Healthy Living

Bronchial Asthma: Facts

What is Bronchial Asthma?

Bronchial Asthma: Facts

Bronchial asthma is the most common chronic respiratory disease in the world. It is a hyperactivity to a variety of stimuli, leading to a variable degree of airway obstruction.  Most frequently called an "asthma attack"' bronchial asthma causes period and frighting fits of coughing, wheezing, shortness of breath, and chest tightness.

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Bronchial Asthma: Facts

Causes of Asthma

Causes of Asthma

Asthma is a chronic airway inflammation with cellular infiltration by T helper 2 cells, lymphocytes, oenophiles and mast cells with cytokine production. Airway obstruction occurs due to inflammatory cell infiltration, mucus hyper-secretion with mucus plug formation and smooth muscle contraction.

What are the causes of bronchial asthma?

Atopy: Atopy is a predisposition toward developing certain allergic hypersensitivity reactions. 

Genetic factors: A hereditary component to asthma and atopy is well established.

 Hygiene: Asthma may be a by-product of modern cleanliness. Early life exposure to bacterial endotoxins switch off the allergic response. When this exposure is lost, the likelihood of developing allergic diseases such as asthma increases considerably.

Other predisposing factors: Exercise, obesity, emotional stress and some drugs, such as aspirin, NSAIDs hypersensitivity or β-blockers.

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Bronchial Asthma: Facts

Symptoms of Asthma?

Symptoms of Asthma?

Classically, symptoms are variable, intermittent, worse at night, associated with specific triggers, e.g. pollen, cat and dog dander, and non-specific triggers, e.g. cold air, perfumes, and bleaches, due to airway hypersensitivity.

• Cough.
• Shortness of breath.
• Wheezes.
• Chest tightness.

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Bronchial Asthma: Facts

How is Asthma Diagnosed?

How is Asthma Diagnosed?

Each clinician will diagnose asthma differently; incorporating your symptoms, family history and diagnostic testing:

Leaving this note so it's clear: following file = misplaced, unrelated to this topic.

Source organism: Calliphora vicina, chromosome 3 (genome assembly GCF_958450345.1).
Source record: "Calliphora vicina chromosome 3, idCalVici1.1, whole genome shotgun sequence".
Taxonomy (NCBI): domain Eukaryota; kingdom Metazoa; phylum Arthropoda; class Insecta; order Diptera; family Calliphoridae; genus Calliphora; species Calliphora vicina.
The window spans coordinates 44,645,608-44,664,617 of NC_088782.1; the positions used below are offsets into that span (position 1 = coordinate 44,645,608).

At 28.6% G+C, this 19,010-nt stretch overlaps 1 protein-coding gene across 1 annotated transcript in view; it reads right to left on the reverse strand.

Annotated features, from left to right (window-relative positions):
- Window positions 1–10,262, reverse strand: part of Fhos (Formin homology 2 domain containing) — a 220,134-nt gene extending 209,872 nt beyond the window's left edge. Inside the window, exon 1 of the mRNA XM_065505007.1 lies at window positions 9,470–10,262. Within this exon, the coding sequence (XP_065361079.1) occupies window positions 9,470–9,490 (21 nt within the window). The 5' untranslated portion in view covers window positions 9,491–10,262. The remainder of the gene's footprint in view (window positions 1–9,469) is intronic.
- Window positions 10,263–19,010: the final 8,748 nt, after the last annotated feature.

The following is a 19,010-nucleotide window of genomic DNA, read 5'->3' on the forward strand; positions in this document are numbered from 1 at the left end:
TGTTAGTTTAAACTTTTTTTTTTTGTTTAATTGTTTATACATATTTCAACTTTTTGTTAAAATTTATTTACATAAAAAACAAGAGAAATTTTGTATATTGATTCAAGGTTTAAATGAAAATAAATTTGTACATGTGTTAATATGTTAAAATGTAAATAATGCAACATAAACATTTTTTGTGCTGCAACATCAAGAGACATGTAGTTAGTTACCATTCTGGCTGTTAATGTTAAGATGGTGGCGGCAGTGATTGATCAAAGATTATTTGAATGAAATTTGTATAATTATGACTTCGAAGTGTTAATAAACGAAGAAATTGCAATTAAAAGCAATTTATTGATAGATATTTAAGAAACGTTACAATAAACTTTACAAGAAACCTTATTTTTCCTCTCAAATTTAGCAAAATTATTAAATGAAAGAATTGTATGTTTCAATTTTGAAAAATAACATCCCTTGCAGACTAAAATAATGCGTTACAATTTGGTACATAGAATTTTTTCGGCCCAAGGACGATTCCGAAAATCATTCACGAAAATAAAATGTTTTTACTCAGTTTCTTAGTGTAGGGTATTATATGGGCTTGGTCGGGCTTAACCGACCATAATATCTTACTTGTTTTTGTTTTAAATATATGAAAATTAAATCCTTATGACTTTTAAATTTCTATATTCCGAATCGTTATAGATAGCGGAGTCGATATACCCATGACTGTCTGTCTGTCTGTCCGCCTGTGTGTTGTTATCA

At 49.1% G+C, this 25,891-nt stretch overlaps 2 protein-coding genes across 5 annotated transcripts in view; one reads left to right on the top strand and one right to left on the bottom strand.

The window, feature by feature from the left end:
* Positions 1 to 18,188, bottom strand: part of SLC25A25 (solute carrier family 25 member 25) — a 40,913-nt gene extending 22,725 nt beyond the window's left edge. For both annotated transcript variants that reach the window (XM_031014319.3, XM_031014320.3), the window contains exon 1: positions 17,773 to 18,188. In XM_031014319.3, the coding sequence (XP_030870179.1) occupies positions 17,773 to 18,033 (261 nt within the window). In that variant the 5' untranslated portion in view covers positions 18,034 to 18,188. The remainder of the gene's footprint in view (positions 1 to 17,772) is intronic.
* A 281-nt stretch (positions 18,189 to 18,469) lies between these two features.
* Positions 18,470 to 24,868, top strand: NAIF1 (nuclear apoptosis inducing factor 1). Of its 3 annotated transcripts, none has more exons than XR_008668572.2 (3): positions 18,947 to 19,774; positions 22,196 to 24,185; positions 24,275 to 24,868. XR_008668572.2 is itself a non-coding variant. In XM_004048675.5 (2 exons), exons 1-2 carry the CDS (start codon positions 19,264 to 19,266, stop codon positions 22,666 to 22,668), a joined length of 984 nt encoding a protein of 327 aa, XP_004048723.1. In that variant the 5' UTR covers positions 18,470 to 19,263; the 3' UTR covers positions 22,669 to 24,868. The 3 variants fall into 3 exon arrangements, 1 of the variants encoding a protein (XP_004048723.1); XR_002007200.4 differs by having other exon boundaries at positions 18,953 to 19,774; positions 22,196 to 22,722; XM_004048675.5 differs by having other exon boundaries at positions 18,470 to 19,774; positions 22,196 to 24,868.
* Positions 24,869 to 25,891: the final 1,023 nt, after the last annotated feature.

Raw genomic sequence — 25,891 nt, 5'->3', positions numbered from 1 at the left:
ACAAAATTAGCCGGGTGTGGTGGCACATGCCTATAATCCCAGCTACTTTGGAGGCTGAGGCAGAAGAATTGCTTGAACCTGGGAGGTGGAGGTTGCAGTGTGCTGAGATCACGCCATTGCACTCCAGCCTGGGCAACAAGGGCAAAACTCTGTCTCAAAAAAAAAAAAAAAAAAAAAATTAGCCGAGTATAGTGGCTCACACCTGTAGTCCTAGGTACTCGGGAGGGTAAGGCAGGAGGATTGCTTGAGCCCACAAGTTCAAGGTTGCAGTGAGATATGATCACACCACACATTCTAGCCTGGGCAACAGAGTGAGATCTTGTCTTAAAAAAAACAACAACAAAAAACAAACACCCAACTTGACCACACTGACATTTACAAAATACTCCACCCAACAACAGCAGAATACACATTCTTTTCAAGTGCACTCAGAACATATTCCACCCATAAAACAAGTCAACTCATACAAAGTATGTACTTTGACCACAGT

• Family history of asthma or other allergic diseases such as atopic dermatitis.

• Personal history of allergic diseases.

• Identify provoking factors, e.g. cold air, perfume, and environmental aeroallergens (grasses, pollen, hay), and any occupational exposures.
• Exclude other confusing conditions such as GERD (treating reflux may improve symptoms which have been wrongly attributed to asthma, particularly cough).

• Skin tests to define any allergens and possible triggers.

• Bronchodilator reversibility testing: An initial spirometry is performed to assess the patient's native respiratory status. The patient is asked to take a deep breath and then blow into the mouthpiece of the spirometer as hard as possible. This is a baseline measurement. A dose of bronchodilator medication is administered by means of inhaler or nebulizer (such as 400 mcg of salbutamol (also known as albuterol)). The patient waits about 15 minutes and then the spirometry is repeated. The result can confirm a positive diagnosis of asthma.

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Bronchial Asthma: Facts

How to Decrease Asthma Attacks Without Medication

How to Decrease Asthma Attacks Without Medication

• If you have know allergens such as pets, pollen or certain foods- make sure to avoid them.

• Do not smoke, or be around second-hand smoke.

• Low magnesium intake is associated with increased asthma prevalence. Fish oils may be beneficial.  Adjust your diet accordingly.